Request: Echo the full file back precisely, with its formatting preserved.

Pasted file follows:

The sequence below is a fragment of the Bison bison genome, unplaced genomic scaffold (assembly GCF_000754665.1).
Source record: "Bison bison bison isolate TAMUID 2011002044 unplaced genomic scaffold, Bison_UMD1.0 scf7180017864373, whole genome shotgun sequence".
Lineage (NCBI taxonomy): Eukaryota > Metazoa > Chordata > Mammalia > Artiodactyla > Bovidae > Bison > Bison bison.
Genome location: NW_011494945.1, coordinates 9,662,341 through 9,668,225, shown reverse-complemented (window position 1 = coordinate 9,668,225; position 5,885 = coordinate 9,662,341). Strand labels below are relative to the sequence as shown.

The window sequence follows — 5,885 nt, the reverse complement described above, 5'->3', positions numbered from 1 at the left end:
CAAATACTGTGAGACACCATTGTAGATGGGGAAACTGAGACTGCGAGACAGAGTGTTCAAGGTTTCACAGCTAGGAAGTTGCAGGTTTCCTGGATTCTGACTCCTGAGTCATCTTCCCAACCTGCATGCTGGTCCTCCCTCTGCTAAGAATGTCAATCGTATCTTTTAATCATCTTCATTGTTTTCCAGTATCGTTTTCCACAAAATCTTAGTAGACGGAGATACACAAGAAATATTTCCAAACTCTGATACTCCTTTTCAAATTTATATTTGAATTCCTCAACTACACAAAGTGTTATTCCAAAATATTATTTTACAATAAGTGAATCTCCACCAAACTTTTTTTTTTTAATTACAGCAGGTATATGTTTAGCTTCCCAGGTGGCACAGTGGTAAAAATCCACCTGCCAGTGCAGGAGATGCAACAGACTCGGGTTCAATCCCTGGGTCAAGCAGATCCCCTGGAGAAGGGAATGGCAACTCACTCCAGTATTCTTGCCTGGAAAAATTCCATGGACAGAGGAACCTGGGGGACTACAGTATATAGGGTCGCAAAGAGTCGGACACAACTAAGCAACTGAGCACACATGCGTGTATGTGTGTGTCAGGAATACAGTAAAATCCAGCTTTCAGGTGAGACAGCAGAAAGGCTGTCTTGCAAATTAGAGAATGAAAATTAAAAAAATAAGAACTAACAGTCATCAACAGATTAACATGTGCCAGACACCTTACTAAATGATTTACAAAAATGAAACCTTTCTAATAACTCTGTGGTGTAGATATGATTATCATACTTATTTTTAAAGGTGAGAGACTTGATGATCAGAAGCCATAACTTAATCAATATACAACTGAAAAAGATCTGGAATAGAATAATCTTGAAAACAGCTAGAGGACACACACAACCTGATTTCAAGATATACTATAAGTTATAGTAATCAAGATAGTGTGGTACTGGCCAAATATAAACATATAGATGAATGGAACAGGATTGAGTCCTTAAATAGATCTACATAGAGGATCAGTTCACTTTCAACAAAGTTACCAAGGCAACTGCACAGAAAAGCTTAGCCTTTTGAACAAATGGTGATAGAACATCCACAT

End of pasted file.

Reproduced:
The sequence below is a fragment of the Bison bison genome, unplaced genomic scaffold (assembly GCF_000754665.1).
Source record: "Bison bison bison isolate TAMUID 2011002044 unplaced genomic scaffold, Bison_UMD1.0 scf7180017864373, whole genome shotgun sequence".
Lineage (NCBI taxonomy): Eukaryota > Metazoa > Chordata > Mammalia > Artiodactyla > Bovidae > Bison > Bison bison.
Genome location: NW_011494945.1, coordinates 9,662,341 through 9,668,225, shown reverse-complemented (window position 1 = coordinate 9,668,225; position 5,885 = coordinate 9,662,341). Strand labels below are relative to the sequence as shown.

The window sequence follows — 5,885 nt, the reverse complement described above, 5'->3', positions numbered from 1 at the left end:
CAAATACTGTGAGACACCATTGTAGATGGGGAAACTGAGACTGCGAGACAGAGTGTTCAAGGTTTCACAGCTAGGAAGTTGCAGGTTTCCTGGATTCTGACTCCTGAGTCATCTTCCCAACCTGCATGCTGGTCCTCCCTCTGCTAAGAATGTCAATCGTATCTTTTAATCATCTTCATTGTTTTCCAGTATCGTTTTCCACAAAATCTTAGTAGACGGAGATACACAAGAAATATTTCCAAACTCTGATACTCCTTTTCAAATTTATATTTGAATTCCTCAACTACACAAAGTGTTATTCCAAAATATTATTTTACAATAAGTGAATCTCCACCAAACTTTTTTTTTTTAATTACAGCAGGTATATGTTTAGCTTCCCAGGTGGCACAGTGGTAAAAATCCACCTGCCAGTGCAGGAGATGCAACAGACTCGGGTTCAATCCCTGGGTCAAGCAGATCCCCTGGAGAAGGGAATGGCAACTCACTCCAGTATTCTTGCCTGGAAAAATTCCATGGACAGAGGAACCTGGGGGACTACAGTATATAGGGTCGCAAAGAGTCGGACACAACTAAGCAACTGAGCACACATGCGTGTATGTGTGTGTCAGGAATACAGTAAAATCCAGCTTTCAGGTGAGACAGCAGAAAGGCTGTCTTGCAAATTAGAGAATGAAAATTAAAAAAATAAGAACTAACAGTCATCAACAGATTAACATGTGCCAGACACCTTACTAAATGATTTACAAAAATGAAACCTTTCTAATAACTCTGTGGTGTAGATATGATTATCATACTTATTTTTAAAGGTGAGAGACTTGATGATCAGAAGCCATAACTTAATCAATATACAACTGAAAAAGATCTGGAATAGAATAATCTTGAAAACAGCTAGAGGACACACACAACCTGATTTCAAGATATACTATAAGTTATAGTAATCAAGATAGTGTGGTACTGGCCAAATATAAACATATAGATGAATGGAACAGGATTGAGTCCTTAAATAGATCTACATAGAGGATCAGTTCACTTTCAACAAAGTTACCAAGGCAACTGCACAGAAAAGCTTAGCCTTTTGAACAAATGGTGATAGAACATCCACAT